It is understood, however, that the remark was made in the Prime Minister’s study.

Labour leader Sir Keir Starmer yesterday said he was ‘astonished’ by the reports.

He added: ‘Everybody would be deeply concerned, not least all those families who have lost someone in the pandemic.’

In the afternoon, Mr Gove (pictured) told MPs he ‘never heard language of that kind’ in the meeting where Mr Johnson ordered the second shutdown in England. He also said: ‘The idea that he would say any such thing, I find incredible. I was in that room. I never heard language of that kind’

In the afternoon, Mr Gove (pictured) told MPs he ‘never heard language of that kind’ in the meeting where Mr Johnson ordered the second shutdown in England. He also said: ‘The idea that he would say any such thing, I find incredible. I was in that room. I never heard language of that kind’

Sources told the Mail that Mr Johnson resisted a second lockdown last October even as Chancellor Rishi Sunak, Health Secretary Matt Hancock and Mr Gove argued it was necessary. When he finally agreed to new restrictions after Mr Gove warned him that soldiers would otherwise have to be deployed to protect overwhelmed hospitals, he is alleged to have said: ‘No more f***ing lockdowns – let the bodies pile high in their thousands.’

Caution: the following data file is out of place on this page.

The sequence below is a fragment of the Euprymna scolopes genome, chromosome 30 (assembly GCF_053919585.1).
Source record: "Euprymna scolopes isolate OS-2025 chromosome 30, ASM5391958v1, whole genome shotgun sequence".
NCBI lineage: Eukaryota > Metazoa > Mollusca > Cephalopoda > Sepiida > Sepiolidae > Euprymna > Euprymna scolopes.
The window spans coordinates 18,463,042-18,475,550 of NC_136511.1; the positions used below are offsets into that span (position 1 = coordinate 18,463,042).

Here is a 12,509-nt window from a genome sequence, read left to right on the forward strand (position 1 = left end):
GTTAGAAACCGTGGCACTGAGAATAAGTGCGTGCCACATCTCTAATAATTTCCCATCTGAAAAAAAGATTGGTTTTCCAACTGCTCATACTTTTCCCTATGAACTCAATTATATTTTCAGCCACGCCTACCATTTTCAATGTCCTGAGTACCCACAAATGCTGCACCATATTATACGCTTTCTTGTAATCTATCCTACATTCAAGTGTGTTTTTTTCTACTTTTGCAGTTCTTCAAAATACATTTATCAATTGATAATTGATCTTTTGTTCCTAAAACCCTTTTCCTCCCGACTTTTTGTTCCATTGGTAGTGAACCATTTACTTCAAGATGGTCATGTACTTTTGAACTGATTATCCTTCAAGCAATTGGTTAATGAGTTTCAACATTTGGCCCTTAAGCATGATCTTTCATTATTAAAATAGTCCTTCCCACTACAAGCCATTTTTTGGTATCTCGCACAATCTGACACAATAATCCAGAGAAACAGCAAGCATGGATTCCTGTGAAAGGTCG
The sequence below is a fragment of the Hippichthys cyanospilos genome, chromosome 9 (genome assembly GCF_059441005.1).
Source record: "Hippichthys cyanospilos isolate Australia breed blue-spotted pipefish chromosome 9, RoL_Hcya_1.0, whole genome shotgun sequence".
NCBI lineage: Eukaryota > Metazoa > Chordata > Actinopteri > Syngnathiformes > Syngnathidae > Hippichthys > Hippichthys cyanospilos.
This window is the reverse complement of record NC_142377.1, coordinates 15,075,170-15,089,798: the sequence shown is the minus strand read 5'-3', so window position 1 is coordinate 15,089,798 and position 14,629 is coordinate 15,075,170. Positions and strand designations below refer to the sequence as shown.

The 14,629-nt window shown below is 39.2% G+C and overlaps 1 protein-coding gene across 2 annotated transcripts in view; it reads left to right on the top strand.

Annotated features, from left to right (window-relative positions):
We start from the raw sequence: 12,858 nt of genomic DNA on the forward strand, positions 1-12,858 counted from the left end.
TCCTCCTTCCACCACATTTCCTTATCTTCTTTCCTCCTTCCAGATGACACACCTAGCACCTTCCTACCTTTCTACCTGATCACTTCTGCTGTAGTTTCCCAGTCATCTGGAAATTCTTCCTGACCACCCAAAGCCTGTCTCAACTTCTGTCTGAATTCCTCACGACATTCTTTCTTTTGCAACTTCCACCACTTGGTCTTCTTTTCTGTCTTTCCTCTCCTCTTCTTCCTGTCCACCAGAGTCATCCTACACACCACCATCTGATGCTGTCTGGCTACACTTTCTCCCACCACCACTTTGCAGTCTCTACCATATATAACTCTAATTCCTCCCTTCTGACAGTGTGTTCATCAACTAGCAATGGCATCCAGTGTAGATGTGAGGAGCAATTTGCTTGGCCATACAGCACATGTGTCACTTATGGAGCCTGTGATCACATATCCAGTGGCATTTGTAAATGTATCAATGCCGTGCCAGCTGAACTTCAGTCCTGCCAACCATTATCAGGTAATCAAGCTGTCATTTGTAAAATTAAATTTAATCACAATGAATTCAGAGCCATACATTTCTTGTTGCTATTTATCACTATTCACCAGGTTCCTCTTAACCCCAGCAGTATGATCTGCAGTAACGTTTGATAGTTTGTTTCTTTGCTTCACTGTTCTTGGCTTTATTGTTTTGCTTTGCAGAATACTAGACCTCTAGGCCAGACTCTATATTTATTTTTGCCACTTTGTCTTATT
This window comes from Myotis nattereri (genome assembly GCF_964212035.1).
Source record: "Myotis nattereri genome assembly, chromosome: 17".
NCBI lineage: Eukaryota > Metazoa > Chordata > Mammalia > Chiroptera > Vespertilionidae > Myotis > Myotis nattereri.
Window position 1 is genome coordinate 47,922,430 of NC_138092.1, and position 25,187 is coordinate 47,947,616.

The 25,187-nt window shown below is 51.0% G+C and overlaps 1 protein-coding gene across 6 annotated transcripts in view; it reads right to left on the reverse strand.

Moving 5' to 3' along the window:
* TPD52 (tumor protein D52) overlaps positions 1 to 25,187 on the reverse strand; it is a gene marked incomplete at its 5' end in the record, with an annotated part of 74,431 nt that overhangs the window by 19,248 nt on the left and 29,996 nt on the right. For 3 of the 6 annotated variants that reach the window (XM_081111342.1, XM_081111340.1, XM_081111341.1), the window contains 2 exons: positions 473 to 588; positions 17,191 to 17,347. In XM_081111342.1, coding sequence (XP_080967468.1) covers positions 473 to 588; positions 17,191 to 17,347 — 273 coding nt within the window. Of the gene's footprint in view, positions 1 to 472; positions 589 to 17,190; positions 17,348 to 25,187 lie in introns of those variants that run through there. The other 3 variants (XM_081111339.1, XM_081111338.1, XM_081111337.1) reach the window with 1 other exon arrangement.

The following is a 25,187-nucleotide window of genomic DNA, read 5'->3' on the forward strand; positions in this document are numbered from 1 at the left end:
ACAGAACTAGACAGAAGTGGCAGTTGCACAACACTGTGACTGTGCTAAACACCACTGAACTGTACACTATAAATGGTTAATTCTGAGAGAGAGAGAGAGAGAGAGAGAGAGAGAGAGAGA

Asked yesterday if he made the comments, Mr Johnson told reporters in Wrexham: ‘Total, total rubbish.

‘What I certainly think is that this country has done an amazing job with the lockdowns. And they’ve been very difficult. And they’ve been very tough for people. And there’s no question about that.’

He insisted the ‘stuff that people are talking about’ in Westminster were not issues being raised on the doorstep ahead of the May 6 elections. The Prime Minister added: ‘Nobody wants to go into a lockdown but they’ve helped us. The discipline the public has shown has helped us to get the numbers of cases down very considerably.’

However, the Mail’s report was later backed up by the BBC, which said it had been told so by sources familiar with the conversation.

Miss Kuenssberg said that at the time, Mr Johnson was reported to have had big concerns about the implications of another lockdown on the economy and non-Covid related health issues.

Laura Kuenssberg

Robert Peston

But the two respected political editors of the BBC and ITV – Laura Kuenssberg and Robert Peston – both reported yesterday afternoon that they had heard the same allegations of Mr Johnson’s comments from their own sources

‘This does take us back to that moment and back to the very serious claims made by some people who were involved in the decision making – including some ministers – that the hesitancy around the second lockdown did cost lives,’ she said.